Winter guard season is upon us and with it brings an entirely new performance perspective. The audience and judges are no longer several feet away; now they are face to face with each individual performer.
If you are one of those people who get “butterflies” or pre-show jitters, this article is for you. If there is one place that you will experience anxiety, it is between the gym door and the performance floor.
Outside the Door. Let’s be honest, standing outside the gymnasium door, waiting to enter into competition, is pretty much “ground zero” for nerves. Hearts start to race, rate of breath increases, and hands get clammy. Even the most experienced World Class performers face pressure at this point.
When standing at the gym door, allow yourself to expect and grow accustomed to the heightened level of excitement. Use a breathing exercise that will help calm your nerves. Breathing in from your abdomen, inhale through your nose and count slowly to five. Next, hold your breath for five counts and then release it for five counts. When you have finished, take two breaths in your normal rhythm and repeat the exercise again.
While doing this exercise, close your eyes and focus your thoughts on only the positive. Envision an amazing performance in which you experience every moment with precision, emotion and confidence.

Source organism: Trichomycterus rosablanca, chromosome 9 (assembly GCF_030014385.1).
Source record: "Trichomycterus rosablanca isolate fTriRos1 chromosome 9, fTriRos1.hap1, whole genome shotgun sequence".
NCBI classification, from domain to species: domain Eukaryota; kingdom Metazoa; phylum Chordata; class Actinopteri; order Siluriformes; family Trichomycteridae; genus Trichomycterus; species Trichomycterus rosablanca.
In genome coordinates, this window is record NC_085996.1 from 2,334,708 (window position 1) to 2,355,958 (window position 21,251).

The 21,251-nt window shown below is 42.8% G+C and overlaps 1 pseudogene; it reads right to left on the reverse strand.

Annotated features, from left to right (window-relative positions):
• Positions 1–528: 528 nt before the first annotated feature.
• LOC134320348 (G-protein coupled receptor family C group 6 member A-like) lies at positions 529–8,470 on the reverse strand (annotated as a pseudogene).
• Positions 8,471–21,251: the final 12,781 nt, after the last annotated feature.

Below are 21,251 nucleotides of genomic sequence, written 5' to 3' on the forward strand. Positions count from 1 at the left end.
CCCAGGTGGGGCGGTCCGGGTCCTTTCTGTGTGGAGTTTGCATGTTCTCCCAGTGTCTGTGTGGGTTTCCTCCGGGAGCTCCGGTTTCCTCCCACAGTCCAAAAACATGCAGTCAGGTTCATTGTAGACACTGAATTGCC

The Performance Floor. The next step is getting through the door. Look at and get to know your audience. In essence, “make friends” with your audience at this point. You should strive to feel as comfortable as possible in this environment, and this is the time to do so. Smile and realize the simple reason you perform … to entertain the audience. As you set your equipment, trust in your training.
As the music begins, breathe, be present in the performance and enjoy.
About the Author
Chris Casteel has been involved in the color guard activity since 1981 as a performer and an instructor. She has a master’s degree in education. She has instructed several medaling guards for the Winter Guard Association of Southern California (WGASC). Currently, Chris is an adjudicator for the Southern California School Band and Orchestra Association and the WGASC as well as a guest adjudicator for many other circuits. She also holds the position of education coordinator for the WGASC.